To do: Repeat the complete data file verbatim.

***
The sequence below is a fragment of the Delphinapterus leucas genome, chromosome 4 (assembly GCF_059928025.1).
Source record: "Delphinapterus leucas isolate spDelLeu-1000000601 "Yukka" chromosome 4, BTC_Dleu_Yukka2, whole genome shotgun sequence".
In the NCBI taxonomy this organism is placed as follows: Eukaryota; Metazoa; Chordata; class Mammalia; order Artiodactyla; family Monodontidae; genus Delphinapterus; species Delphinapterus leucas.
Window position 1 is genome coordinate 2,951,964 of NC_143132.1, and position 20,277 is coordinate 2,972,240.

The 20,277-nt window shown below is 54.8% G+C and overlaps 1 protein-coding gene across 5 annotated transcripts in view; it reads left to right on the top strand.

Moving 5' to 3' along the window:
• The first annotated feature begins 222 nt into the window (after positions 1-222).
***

The sequence below is a fragment of the Delphinapterus leucas genome, chromosome 4 (assembly GCF_059928025.1).
Source record: "Delphinapterus leucas isolate spDelLeu-1000000601 "Yukka" chromosome 4, BTC_Dleu_Yukka2, whole genome shotgun sequence".
In the NCBI taxonomy this organism is placed as follows: Eukaryota; Metazoa; Chordata; class Mammalia; order Artiodactyla; family Monodontidae; genus Delphinapterus; species Delphinapterus leucas.
Window position 1 is genome coordinate 2,951,964 of NC_143132.1, and position 20,277 is coordinate 2,972,240.

The 20,277-nt window shown below is 54.8% G+C and overlaps 1 protein-coding gene across 5 annotated transcripts in view; it reads left to right on the top strand.

Moving 5' to 3' along the window:
• The first annotated feature begins 222 nt into the window (after positions 1-222).